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Fool's mate

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Fool's Mate - White is checkmated.
Animation demonstrating Fool's Mate

In chess, Fool's Mate, also known as the "Two-Move Checkmate", is the checkmate in the fewest possible number of moves from the start of the game. A prime example consists of the moves:

1. f3 e5
2. g4?? Qh4#

resulting in the position shown. (The pattern can have slight variations: White might play 1.f4 instead of 1.f3 or move the g-pawn first, and Black might play 1...e6 instead of 1...e5.)

Details

Fool's Mate received its name because it can only occur if White plays extraordinarily weakly (i.e. foolishly). Even among rank beginners, the mate almost never occurs in practice.

Teed vs. Delmar, 1896
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After 6...Rh6? White mates in two moves.

The same basic mating pattern can also occur later in the game. For instance, a well-known trap in the Dutch Defence occurred in the game Frank Melville Teed vs. Eugene Delmar, 1896:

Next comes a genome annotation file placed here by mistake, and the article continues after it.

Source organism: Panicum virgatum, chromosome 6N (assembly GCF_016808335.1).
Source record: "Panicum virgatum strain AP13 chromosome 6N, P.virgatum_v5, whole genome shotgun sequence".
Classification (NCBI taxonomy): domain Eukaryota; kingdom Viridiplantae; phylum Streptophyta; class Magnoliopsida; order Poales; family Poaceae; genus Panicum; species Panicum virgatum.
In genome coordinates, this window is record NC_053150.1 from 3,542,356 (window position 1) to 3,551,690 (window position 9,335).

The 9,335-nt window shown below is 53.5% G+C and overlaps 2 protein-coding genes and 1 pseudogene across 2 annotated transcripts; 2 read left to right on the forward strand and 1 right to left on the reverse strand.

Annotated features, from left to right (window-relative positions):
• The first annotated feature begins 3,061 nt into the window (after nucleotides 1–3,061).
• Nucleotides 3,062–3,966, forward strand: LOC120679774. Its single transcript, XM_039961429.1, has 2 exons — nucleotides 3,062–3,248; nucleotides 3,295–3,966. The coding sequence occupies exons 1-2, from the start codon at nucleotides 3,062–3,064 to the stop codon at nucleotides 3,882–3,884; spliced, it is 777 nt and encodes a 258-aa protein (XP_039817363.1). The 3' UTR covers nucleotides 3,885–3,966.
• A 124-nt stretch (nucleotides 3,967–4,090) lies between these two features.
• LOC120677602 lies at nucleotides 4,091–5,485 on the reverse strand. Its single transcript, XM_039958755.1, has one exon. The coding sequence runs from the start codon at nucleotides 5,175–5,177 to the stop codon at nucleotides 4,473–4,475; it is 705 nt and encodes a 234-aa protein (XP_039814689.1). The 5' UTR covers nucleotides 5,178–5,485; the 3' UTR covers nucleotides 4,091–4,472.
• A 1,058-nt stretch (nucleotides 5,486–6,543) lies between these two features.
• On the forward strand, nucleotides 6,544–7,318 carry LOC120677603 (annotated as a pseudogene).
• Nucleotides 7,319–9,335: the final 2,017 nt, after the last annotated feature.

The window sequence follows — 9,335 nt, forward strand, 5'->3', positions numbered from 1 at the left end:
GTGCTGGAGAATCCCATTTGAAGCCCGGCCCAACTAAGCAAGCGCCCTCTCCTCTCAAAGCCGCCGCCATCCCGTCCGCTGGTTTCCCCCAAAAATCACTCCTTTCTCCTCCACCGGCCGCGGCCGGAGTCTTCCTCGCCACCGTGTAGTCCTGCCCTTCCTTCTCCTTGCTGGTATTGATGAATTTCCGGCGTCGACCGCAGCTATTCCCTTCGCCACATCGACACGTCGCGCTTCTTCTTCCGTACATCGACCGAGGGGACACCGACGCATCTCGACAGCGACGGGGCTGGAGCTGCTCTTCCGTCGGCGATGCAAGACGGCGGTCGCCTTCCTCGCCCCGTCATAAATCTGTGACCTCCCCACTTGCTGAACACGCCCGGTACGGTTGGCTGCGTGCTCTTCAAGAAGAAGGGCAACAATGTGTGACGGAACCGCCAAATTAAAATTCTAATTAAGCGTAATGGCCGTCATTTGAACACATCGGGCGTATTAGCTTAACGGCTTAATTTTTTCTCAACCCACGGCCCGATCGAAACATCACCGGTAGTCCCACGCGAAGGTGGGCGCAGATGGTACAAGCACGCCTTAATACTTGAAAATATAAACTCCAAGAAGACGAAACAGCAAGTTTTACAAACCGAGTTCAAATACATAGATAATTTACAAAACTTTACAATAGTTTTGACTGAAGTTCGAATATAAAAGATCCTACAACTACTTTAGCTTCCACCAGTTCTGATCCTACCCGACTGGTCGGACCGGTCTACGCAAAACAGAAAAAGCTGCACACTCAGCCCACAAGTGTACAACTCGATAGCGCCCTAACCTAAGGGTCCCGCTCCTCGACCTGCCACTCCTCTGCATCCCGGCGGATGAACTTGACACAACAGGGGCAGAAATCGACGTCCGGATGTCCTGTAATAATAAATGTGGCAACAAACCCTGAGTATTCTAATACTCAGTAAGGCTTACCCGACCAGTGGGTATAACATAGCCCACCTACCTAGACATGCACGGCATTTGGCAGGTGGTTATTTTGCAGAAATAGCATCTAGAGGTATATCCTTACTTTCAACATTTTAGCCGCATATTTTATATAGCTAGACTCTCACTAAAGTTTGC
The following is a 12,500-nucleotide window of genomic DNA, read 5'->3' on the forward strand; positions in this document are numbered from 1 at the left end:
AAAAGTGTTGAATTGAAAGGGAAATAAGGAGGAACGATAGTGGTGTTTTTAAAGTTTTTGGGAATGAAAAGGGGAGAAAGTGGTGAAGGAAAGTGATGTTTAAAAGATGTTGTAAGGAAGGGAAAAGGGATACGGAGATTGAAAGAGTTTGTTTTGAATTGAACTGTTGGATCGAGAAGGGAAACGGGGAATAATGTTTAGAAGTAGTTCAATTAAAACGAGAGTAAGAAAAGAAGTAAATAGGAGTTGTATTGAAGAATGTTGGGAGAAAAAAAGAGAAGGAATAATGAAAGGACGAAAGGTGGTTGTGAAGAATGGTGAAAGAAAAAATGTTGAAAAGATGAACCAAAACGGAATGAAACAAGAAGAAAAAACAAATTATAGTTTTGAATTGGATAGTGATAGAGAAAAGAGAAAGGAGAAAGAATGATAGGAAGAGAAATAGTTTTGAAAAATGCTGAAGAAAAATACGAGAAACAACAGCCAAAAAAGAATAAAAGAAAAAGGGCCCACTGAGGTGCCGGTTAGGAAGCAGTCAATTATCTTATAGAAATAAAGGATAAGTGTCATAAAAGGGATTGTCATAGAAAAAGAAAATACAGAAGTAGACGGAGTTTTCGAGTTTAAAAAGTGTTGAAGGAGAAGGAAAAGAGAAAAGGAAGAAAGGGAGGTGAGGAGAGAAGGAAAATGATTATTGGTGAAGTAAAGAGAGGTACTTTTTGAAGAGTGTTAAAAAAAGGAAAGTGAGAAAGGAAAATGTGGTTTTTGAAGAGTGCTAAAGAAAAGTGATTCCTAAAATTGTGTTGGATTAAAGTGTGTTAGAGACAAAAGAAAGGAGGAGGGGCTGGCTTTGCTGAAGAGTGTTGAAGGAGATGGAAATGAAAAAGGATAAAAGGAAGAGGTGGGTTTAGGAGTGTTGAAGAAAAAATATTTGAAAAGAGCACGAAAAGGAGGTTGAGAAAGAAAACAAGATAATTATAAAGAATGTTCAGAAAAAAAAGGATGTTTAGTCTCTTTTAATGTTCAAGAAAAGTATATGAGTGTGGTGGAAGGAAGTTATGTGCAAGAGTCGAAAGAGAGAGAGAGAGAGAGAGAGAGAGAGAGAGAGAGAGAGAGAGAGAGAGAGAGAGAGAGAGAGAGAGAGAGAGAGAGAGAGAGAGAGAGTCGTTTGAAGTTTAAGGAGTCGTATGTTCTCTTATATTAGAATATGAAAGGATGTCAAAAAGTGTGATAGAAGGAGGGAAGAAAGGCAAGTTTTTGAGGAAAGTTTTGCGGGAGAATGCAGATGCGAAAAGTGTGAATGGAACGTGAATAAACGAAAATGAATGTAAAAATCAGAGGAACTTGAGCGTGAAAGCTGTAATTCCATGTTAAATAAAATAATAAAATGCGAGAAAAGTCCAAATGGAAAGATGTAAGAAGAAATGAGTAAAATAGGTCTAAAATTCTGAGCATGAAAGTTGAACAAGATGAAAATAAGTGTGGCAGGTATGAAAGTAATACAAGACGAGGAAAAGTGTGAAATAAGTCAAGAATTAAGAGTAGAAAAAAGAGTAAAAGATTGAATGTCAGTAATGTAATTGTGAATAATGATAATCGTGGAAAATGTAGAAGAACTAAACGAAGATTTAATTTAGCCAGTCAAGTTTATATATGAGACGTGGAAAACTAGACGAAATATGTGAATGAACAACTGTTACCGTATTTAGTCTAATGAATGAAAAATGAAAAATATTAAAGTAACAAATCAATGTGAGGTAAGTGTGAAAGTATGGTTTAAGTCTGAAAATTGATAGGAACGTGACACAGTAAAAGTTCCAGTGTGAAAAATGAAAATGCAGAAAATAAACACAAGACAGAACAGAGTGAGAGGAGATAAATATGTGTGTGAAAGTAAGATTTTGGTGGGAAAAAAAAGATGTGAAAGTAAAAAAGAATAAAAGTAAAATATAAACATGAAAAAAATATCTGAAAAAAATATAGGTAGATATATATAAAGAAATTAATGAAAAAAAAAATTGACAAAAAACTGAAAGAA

1. d4 f5 2. Bg5 h6 3. Bf4 g5 4. Bg3 f4
It seems that Black has won the bishop, but now comes ...
5. e3
Threatening Qh5#, a basic Fool's Mate.
5... h5 6. Bd3?!
6.Be2 is probably better, but the move played sets a trap.
6... Rh6??
Defending against Bg6#, but ...
7. Qxh5+!
White sacrifices his queen to draw the black rook away from its control of g6.
7... Rxh5 8. Bg6#

A similar mate can occur in From's Gambit: 1. f4 e5 2. g3? exf4 3. gxf4?? Qh4#

More generally, the term Fool's Mate is applied to all similar mates early in the game. For example, in 1. e4 g5 2. d4 f6?? 3. Qh5#, the basic Fool's Mate pattern is the same: a player advances his f- and g-pawns, which permit the enemy queen to mate along the unblocked diagonal. One such Fool's Mate is widely reported to have occurred in a possibly apocryphal 1959 game between Masefield and Trinka which lasted just three moves: 1. e4 g5 2. Nc3 f5?? 3. Qh5#

Even more generally, the term Fool's Mate is used in chess variants to mean the shortest possible mate, especially those which bear a resemblance to the orthodox chess Fool's Mate. For example, Fool's Mate in the variant Progressive chess is: 1. e4 2. f6 g5?? 3. Qh5#

Greco vs. NN
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Final position after 8.Bg6#

Similar traps

A similar trap occurred in a game published by Gioachino Greco in 1625:

1. e4 b6 2. d4 Bb7 3. Bd3 f5? 4. exf5 Bxg2? 5. Qh5+ g6 6. fxg6 Nf6??
6...Bg7 would have prolonged the game, as the move opens a flight square for the king at f8. White still wins with 7.Qf5! Nf6 8.Bh6 Bxh6 9.gxh7 Bxh1 10.Qg6+ Kf8 11.Qxh6+ Kf7 12.Nh3, but much slower than in the game.
7. gxh7+! Nxh5 8. Bg6#

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